"My First Memory"



"My First Memory"  Part II


By Dr. Ken 

Receiving my first junior high school football helmet was a great experience. I hate to sound the way my grandfather and father did, complaining about the “younger generation”, but in most parts of the country including ours in the metropolitan New York City area, football does not have the same meaning as it did in the 1950s and 1960s. High school football was a community event and representing one’s high school against that from another town truly meant something. It was important to be able to wear your school jersey and most of the adults and almost all of the high school students were aware of the team’s progress in any season. Now, with many other distractions, schools across the country have difficulty fielding a full team or both junior varsity and varsity teams every season. NFL statistics indicate that participation in high school football is down over twenty percent relative to twenty-five years ago and in some regions of the country, much more than that. In the New York City Public School System, a limited number of teams play football and many don’t have a field to practice on, walking or busing to a public park to do so. In the late 1950s and early 1960s however, even in the environs of New York City, high school football was a rallying point for each community.


I had a succession of cousins who played football at Brooklyn’s Madison High School but did not see them play. My first experience at Long Beach High School was literally life changing and when it was my turn to get the hand-me-down helmets that the junior high school team received, I was ecstatic. An externally padded, Columbia blue helmet packed with white foam padding seemed like the crowning touch to a king’s uniform! When I transferred to Lawrence High School a few towns over, it required me to arise an hour earlier than I had been used to, and then standing it what was often bone-chilling temperatures and wind that whipped off of the ocean in order to hitchhike a ride over the Atlantic Beach Bridge to my new school. The football coach, Jack Martilotta, was the brother-in-law of the Long Beach coach which is why I was steered in that direction. He was known as “a winner”, having lost only five games in five years prior to my arrival and he insisted that his players dress in a first class manner.  We also wore the MacGregor helmets with external padding, in yellow, with pants that were made to match those worn by the Los Angeles Rams. Helmet lovers will recall that the Rams wore the yellow and blue helmet design with pants that matched. In the late 1950s, they also wore a yellow/gold football jersey with blue numbers and our pants were of the highest quality and knowing that they were designed to mimic the Rams’ outfit made us feel special.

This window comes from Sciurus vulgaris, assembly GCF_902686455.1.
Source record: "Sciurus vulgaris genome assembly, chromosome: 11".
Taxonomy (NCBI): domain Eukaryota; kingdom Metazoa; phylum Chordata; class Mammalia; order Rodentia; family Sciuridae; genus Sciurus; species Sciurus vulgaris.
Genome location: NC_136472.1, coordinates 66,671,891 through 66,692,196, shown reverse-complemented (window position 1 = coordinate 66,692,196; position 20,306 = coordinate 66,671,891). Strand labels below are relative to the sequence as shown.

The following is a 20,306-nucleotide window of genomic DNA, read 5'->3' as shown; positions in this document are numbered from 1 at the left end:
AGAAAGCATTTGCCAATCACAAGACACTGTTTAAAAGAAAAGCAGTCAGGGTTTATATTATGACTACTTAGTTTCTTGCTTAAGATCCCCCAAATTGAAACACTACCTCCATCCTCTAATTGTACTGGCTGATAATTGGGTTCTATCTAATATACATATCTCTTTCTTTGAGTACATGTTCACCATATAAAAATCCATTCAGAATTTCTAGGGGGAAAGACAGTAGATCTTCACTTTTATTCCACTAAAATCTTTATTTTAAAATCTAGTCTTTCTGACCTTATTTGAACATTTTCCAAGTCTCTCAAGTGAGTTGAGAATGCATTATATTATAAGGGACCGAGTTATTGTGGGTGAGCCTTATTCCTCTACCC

During this time, the college helmets seen on television were more interesting than many of the pro helmets, but to the professional league’s credit, the understated designs were head and shoulders above the over stylized designs seen today. LSU had a great uniform and as HELMET HUT stated in their Billy Cannon presentation (check LSU helmets in the COLLEGE section of the site), one might not think that their color combination would look good but it actually looks great! Cannon was on the cover of many pre-season football magazines in 1959, being the leader of LSU’s 1958 National Championship team and a leading contender for the Heisman Trophy which he of course won. Somewhat similar to the Green Bay Packer helmets, there was no comparison as the purple of the Tigers brought out the highlights of the entire helmet. Syracuse was usually featured on television and in the college football magazines that were distributed in our area. Ernie Davis was their big gun and the distinctive orange helmet with “off centered” numerals made for a distinctive look. I always wanted to get an answer to the question, “Why were the numbers off-set to the rear of the helmet instead of being placed on the sides like everyone else’s?” Different and unusual and of course, they had a great team that won the National Championship in 1959. The helmet topped off a uniform that on paper, may not have sounded very attractive but with their white jerseys, black sleeve stripes, orange helmets with the single blue stripe and those off-set numbers, they had a great looking uniform. The other Eastern team that caught my eye was Holy Cross. It is difficult for those who have grown up with NCAA Division 1-A, 1-AA, II, III and NAIA classifications to realize that smaller schools like Holy Cross played big time football. They wore a purple helmet with closely placed white stripes that matched the shoulder stripes on their jersey, and the two closely spaced white stripes on their purple uniform pants. It was a terrific look. Ole Miss was always one of the country’s top teams during that era, and their simply stated blue helmet with red stripe (see the Eagle Day helmet in the MISSISSIPPI section of the COLLEGE HELMETS) was considered both representative of the late 1950s and one of the prettiest.